Monument to eternal love casts a veil over her true age
Historians quibble over the correct date of the Taj Mahal's 350th birthday
India has launched celebrations to mark the 350th anniversary of the Taj Mahal, the country's famed monument to love, but historians say the festivities could be up to a decade too late.
Controversy over the anniversary of the onion-shaped white marble mausoleum has been sparked by contemporary accounts and inscriptions at the site. While there is debate among historians about the exact year of the anniversary, most say it was before this year.
'Someone, somewhere goofed up somewhat on the Taj Mahal's birthday dates,' said historian Ramesh Chand Sharma who taught Mughal history for 40 years at Agra's renowned St John's College.
'Shah Jahan's official chronicler, Abdul Hamid Lahori, writes the Taj Mahal was completed in 12 years at a cost of 5 million rupees, and construction began six months after Empress Mumtaz Mahal's death which was on June 17, 1631,' the historian said.
This would mean the Taj was ready by the end of 1643 or early 1644, so the Taj's 350th anniversary occurred a decade ago about 1994, he said.
The mausoleum for Queen Mumtaz was ordered built using 20,000 labourers by Jahan who was grief-stricken over her death during the birth of their 14th child. He vowed to build the world's greatest monument to love.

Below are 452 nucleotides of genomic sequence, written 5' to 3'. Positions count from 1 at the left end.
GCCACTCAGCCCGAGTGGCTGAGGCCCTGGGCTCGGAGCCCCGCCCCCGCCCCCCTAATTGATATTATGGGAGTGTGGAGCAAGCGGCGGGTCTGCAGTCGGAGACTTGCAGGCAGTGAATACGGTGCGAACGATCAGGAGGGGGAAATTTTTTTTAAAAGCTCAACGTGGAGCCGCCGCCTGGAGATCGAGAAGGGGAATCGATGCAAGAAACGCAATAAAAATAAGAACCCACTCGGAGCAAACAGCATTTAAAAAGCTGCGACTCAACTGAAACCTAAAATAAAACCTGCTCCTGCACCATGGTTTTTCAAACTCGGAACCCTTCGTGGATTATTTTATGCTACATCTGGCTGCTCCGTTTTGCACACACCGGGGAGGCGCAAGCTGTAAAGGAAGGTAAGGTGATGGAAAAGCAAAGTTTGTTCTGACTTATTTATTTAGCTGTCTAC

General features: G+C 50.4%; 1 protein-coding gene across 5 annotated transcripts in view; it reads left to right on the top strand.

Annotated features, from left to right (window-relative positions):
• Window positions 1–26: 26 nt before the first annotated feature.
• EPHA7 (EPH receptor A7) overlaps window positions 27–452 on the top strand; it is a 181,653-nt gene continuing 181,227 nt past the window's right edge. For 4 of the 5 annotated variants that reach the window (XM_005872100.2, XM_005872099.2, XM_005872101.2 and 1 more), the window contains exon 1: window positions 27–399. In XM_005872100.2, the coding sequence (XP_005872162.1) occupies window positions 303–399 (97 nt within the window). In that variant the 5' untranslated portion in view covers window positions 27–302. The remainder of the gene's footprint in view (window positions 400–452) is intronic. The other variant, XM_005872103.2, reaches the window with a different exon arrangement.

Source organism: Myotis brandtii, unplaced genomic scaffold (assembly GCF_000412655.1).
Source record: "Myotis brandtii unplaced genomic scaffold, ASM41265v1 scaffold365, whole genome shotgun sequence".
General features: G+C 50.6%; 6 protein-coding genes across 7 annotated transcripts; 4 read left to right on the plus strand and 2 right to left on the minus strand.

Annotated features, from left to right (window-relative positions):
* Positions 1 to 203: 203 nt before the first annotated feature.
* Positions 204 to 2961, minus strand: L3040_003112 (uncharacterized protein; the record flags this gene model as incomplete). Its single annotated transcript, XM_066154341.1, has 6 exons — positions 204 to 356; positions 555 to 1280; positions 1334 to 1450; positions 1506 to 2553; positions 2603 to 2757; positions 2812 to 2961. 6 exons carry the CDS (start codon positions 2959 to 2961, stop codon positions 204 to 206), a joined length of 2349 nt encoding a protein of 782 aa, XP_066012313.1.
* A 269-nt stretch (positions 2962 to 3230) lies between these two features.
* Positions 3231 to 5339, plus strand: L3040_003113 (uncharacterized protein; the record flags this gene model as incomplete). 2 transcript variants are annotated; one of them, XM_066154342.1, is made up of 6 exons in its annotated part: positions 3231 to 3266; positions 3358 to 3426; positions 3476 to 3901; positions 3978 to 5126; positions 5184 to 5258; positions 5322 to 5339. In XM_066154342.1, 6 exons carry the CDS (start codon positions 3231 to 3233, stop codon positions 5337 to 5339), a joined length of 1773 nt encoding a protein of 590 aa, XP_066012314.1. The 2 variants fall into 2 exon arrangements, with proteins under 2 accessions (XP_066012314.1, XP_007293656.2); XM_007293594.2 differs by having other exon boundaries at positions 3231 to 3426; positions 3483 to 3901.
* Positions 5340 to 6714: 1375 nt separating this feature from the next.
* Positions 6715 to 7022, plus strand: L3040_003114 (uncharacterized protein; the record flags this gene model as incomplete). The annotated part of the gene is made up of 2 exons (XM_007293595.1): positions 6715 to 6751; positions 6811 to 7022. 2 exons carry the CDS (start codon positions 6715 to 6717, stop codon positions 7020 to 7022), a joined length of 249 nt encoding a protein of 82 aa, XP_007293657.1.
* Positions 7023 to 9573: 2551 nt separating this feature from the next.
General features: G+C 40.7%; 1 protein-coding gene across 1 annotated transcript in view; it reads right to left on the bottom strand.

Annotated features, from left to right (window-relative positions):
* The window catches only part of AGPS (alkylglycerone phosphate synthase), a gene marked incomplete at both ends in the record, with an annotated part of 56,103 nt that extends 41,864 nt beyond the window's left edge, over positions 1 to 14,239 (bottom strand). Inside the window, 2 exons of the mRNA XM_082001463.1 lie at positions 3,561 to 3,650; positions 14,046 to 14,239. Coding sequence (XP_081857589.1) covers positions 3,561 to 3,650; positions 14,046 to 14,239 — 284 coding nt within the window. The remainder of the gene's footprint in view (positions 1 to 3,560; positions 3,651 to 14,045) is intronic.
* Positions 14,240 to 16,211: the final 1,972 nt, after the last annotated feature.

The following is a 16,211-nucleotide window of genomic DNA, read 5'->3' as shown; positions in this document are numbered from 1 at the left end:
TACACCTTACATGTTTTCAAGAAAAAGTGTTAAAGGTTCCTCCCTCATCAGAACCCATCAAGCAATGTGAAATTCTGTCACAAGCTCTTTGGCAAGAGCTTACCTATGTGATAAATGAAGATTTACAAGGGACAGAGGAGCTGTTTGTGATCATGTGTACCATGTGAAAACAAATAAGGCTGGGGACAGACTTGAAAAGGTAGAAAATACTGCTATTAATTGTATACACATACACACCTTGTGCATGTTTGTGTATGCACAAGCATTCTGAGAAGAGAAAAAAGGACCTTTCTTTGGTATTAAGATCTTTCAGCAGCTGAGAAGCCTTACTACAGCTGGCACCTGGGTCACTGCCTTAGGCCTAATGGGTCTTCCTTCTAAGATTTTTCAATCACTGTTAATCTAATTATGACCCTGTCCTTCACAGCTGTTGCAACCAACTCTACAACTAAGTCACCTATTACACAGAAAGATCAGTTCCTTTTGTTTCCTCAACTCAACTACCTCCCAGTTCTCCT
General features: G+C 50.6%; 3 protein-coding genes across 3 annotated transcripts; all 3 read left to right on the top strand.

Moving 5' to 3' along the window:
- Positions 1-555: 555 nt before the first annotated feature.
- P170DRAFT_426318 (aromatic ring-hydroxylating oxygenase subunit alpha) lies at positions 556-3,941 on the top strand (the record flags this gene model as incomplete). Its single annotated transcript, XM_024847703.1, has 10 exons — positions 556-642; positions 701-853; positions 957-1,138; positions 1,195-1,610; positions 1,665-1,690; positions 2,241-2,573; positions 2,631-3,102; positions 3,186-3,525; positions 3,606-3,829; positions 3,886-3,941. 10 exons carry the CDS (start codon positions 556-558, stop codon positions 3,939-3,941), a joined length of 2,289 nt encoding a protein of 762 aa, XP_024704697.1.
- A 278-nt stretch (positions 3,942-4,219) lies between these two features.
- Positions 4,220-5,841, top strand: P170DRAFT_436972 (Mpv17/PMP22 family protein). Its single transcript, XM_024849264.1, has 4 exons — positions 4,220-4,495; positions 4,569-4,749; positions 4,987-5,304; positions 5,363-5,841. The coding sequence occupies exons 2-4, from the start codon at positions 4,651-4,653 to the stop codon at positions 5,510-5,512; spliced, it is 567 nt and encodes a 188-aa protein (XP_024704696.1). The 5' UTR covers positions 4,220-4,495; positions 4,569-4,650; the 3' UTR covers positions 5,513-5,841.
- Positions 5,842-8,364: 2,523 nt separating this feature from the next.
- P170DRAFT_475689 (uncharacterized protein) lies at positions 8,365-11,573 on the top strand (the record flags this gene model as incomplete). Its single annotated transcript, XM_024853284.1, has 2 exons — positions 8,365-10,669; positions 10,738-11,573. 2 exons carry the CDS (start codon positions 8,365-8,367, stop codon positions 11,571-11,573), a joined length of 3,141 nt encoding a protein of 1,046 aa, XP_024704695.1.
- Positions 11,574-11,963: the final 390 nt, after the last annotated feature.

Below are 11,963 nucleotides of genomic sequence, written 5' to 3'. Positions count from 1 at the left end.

An inscription at the main gate says the majestic monument, India's biggest tourist draw, was finished in 1648 with the assistance of 'the Almighty'.
That would mean the 350th anniversary fell in 1998.
In addition, historians point to a letter written by Prince Aurangzeb to his father, Shah Jahan, saying the monument was leaking and needed repair.
He wrote the letter in 1652 and that would mean the monument is at least 352 years old.
Harban Mukhia, one of India's best-known historians, has also waded into the debate, noting that 'by 1654, the imperial power of Shah Jahan was on the decline and two years later there was a war for succession'.
'The Taj Mahal was built eight or 10 years earlier when he was at the height of power,' the New Delhi-based historian said. That would make the Taj up to 360 years old.
Historians and local media say the decision to make this year the anniversary year may be an attempt by the state government to draw more tourists to the ancient city, 200km south of New Delhi.
In any event, organisers say it is too late to call off the festivities.